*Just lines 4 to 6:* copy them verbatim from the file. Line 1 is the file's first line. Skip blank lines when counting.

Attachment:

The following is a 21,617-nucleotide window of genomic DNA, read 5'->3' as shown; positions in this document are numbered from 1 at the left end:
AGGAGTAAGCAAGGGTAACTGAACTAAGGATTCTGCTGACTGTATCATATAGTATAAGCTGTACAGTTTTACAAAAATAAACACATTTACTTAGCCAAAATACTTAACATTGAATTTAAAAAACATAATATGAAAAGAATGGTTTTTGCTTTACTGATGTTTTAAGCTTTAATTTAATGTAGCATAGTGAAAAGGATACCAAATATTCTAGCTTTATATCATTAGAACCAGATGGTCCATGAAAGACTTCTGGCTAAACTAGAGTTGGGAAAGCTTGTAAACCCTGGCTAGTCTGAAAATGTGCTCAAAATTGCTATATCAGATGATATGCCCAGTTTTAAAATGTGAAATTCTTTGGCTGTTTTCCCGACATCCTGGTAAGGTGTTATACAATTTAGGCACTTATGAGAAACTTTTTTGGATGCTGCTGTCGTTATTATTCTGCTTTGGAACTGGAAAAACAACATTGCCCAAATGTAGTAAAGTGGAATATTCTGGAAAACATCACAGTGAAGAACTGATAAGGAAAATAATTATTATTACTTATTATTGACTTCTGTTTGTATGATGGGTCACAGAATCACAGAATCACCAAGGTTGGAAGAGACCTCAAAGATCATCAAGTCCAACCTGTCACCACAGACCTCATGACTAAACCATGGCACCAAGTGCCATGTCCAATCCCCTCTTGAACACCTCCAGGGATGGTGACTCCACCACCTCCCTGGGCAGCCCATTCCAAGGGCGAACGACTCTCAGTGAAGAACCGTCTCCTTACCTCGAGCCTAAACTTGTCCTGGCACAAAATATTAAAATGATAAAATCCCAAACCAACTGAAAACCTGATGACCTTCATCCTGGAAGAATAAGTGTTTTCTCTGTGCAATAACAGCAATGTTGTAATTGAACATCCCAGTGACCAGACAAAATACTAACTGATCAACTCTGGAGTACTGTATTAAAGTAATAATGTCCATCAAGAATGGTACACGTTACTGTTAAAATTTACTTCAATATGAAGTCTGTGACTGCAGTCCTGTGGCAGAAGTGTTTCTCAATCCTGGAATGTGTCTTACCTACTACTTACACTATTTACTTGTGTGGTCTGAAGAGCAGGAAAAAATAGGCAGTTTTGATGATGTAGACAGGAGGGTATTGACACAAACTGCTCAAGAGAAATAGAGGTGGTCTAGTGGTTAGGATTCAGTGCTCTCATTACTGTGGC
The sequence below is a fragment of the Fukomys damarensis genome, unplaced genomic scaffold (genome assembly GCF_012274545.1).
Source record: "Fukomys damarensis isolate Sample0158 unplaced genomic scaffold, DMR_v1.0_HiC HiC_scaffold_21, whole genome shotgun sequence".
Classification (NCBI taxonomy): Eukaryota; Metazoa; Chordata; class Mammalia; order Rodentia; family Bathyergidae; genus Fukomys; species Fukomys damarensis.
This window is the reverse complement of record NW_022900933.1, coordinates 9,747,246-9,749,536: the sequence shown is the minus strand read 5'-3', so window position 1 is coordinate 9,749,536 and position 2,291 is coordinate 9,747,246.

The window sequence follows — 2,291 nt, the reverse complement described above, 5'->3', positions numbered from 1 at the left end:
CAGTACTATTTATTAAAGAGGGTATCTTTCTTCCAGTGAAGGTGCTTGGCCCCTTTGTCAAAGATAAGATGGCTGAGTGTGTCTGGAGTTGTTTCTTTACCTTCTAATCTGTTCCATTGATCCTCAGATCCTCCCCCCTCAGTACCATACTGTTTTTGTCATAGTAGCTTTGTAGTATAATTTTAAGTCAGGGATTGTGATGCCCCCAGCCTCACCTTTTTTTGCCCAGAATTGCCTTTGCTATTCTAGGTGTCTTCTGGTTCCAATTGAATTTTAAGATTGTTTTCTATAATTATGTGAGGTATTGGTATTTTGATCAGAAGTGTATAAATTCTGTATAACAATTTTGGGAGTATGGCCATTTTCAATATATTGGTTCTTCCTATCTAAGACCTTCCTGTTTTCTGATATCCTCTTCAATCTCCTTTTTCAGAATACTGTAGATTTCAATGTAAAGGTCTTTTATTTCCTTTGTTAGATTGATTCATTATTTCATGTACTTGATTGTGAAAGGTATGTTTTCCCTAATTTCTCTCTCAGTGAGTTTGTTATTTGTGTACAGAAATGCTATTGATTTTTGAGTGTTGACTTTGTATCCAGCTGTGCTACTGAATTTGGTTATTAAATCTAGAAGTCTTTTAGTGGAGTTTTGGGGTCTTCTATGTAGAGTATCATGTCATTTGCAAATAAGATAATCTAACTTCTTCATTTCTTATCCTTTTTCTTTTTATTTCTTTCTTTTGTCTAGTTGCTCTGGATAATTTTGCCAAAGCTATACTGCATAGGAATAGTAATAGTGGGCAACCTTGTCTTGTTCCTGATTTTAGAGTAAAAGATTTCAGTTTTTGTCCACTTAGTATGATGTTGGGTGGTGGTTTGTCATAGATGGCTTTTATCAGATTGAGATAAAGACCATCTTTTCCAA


Source record: "Fukomys damarensis isolate Sample0158 unplaced genomic scaffold, DMR_v1.0_HiC HiC_scaffold_21, whole genome shotgun sequence".
Classification (NCBI taxonomy): Eukaryota; Metazoa; Chordata; class Mammalia; order Rodentia; family Bathyergidae; genus Fukomys; species Fukomys damarensis.
This window is the reverse complement of record NW_022900933.1, coordinates 9,747,246-9,749,536: the sequence shown is the minus strand read 5'-3', so window position 1 is coordinate 9,749,536 and position 2,291 is coordinate 9,747,246.